Re: [rtcweb] SDP_PRANSWER followed by SDP_OFFER scenario in JSEP

Christer Holmberg <> Thu, 03 May 2012 20:31 UTC

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From: Christer Holmberg <>
To: Roman Shpount <>, Randell Jesup <>
Date: Thu, 03 May 2012 22:29:04 +0200
Thread-Topic: [rtcweb] SDP_PRANSWER followed by SDP_OFFER scenario in JSEP
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Subject: Re: [rtcweb] SDP_PRANSWER followed by SDP_OFFER scenario in JSEP
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You could also choose not to alert the remote user until the ICE procedures have finished - more or less using ICE with preconditions.

Of course, that is going to trigger actions in STUN/TURN servers, even if the called party won't accept the call, but at least from a user experience perspective that is still better than lifting the hook, and having to wait for whatever-time-it-takes-for-ICE-to-finish seconds before one can start to talk.



From: [] On Behalf Of Roman Shpount []
Sent: Thursday, May 03, 2012 11:26 PM
To: Randell Jesup
Subject: Re: [rtcweb] SDP_PRANSWER followed by SDP_OFFER scenario in JSEP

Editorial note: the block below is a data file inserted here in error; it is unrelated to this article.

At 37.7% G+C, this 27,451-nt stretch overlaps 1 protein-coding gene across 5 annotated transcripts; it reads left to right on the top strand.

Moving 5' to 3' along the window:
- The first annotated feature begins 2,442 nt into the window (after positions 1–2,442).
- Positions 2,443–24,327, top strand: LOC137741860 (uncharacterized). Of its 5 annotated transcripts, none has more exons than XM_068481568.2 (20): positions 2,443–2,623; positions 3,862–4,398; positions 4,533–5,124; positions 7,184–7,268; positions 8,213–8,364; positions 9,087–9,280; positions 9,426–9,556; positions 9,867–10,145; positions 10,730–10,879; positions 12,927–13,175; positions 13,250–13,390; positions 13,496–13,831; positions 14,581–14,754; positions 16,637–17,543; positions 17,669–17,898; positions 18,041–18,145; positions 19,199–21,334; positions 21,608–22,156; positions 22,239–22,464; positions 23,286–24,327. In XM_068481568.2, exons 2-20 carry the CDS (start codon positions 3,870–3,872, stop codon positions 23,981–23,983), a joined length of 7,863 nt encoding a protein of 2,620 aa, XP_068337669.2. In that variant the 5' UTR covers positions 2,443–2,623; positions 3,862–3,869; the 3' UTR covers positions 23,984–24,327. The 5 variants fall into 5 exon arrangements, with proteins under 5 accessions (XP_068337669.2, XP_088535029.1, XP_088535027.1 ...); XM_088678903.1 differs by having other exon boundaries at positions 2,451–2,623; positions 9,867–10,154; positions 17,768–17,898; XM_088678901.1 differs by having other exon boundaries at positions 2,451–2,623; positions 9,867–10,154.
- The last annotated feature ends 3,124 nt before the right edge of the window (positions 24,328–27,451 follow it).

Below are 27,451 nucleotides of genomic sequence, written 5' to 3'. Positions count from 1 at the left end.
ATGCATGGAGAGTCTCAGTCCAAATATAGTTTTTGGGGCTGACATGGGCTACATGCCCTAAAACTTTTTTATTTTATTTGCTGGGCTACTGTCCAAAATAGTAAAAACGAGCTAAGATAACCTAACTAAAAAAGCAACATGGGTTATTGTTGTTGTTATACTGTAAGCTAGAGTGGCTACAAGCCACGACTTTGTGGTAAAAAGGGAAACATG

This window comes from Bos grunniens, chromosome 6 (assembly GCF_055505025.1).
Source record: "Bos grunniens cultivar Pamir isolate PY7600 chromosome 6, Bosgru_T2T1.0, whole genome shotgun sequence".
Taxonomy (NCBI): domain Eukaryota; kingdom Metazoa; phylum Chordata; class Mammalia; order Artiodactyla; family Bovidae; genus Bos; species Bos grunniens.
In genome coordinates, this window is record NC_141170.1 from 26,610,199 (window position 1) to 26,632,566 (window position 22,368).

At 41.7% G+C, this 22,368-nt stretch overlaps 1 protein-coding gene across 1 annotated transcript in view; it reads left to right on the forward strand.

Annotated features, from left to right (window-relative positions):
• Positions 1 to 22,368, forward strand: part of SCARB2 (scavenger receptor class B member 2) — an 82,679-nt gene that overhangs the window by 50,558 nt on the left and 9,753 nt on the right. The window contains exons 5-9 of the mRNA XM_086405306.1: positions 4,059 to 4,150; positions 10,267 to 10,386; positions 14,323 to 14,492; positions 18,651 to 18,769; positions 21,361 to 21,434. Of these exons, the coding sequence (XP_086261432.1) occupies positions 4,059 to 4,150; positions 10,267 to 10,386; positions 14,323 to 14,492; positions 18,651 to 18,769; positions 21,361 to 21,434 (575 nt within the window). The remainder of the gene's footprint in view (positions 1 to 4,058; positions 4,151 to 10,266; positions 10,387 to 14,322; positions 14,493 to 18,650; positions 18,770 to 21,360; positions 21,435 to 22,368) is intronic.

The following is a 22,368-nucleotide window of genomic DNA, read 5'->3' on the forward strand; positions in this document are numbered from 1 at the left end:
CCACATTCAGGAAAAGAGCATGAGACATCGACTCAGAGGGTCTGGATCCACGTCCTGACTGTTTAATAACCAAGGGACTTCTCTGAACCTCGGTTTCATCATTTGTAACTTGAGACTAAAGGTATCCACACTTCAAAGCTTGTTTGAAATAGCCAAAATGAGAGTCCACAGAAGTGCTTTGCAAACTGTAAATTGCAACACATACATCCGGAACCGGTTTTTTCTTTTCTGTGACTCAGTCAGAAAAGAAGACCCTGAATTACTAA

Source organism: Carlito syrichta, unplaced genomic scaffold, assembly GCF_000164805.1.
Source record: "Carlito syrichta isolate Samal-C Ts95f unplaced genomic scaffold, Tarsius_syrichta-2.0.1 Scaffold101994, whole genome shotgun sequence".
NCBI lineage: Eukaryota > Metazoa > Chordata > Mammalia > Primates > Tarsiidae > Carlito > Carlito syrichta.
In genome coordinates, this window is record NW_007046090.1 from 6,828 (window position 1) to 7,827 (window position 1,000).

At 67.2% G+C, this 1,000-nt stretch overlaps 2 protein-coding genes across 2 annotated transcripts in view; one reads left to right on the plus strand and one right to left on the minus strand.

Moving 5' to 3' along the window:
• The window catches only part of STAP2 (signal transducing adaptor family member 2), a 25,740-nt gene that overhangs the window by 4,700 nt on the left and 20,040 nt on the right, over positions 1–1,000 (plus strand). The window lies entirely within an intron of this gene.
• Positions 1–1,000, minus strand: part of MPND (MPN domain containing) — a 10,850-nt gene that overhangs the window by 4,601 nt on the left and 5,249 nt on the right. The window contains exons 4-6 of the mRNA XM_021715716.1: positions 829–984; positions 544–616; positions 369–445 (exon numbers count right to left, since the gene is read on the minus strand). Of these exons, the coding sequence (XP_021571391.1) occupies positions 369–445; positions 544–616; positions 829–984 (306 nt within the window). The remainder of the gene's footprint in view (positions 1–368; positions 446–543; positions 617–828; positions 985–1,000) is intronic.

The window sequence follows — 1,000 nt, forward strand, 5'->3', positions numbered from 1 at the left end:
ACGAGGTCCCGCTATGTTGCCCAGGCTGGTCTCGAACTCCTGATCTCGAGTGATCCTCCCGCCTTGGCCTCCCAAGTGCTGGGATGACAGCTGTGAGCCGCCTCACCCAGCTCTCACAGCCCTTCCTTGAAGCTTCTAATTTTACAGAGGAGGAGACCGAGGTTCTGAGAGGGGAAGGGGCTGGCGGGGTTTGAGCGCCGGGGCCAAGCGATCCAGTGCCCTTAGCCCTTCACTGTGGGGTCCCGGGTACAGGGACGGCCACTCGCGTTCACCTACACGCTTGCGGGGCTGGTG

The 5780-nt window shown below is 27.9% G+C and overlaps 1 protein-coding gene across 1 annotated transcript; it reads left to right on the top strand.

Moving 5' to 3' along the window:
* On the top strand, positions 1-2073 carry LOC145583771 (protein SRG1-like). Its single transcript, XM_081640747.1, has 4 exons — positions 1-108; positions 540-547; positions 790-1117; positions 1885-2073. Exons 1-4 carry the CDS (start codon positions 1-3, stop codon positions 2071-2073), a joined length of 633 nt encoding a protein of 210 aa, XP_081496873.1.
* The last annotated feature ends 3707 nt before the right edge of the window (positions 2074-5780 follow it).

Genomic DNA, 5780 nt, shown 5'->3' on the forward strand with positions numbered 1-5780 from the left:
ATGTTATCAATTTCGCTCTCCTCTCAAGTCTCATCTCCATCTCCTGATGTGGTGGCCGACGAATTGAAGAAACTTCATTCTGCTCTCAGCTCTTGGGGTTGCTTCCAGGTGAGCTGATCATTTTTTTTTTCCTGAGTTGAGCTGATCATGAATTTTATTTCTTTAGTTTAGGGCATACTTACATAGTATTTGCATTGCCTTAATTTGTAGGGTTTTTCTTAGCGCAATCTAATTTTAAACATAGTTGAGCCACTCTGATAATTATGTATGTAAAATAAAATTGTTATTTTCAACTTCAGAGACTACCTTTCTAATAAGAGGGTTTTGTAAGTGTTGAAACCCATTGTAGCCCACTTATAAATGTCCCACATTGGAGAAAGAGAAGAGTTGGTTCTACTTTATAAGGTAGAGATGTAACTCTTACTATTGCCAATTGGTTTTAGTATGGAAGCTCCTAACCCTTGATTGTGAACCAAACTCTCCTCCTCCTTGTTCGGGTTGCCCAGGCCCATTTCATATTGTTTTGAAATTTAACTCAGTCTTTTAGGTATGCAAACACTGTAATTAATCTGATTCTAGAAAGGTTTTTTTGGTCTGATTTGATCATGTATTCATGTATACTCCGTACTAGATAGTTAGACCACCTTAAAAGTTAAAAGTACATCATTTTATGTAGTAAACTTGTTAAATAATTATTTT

On Thu, May 3, 2012 at 3:54 PM, Randell Jesup <<>> wrote:

Call setup delay causes clipping, unless you in some manner use feedback to the answerer to hold them off from talking.  The classic problem you probably all know is "pickup receiver, say "hello" - if call setup takes (or media is clipped by) more than a couple hundred ms, the clipping is audible to the caller.  And it gets worse (100ms or perhaps even less) for "click-to-answer".  The only thing to help you there is possible visual indication that it's not connected yet to encourage the answerer to wait before talking, and in some uses that's not possible or isn't sufficiently obvious.  (audio-only connections, especially in a context where you're paying attention to other things as well (game, VR conference, etc)).

Unfortunately this is unavoidable with ICE. Once you have ICE setup enabled you normally end up with at least a RTT delay. If this is a call from east to west coast in US, this typically means that about 100 ms worth of media is clipped (pretty much means no initial hello). If you add DTLS setup on top of this, you end up with more then half a second worth of audio clipped, so this typically means people saying hello several times to see if there is a person on the other side. All of this for the calls in continental US. If you are talking to somebody over a satellite link, situation is much worse. The way I've seen dealt with this was playing some sort of audio and media to the answering party until call is actually connected to prevent them from speaking.
Roman Shpount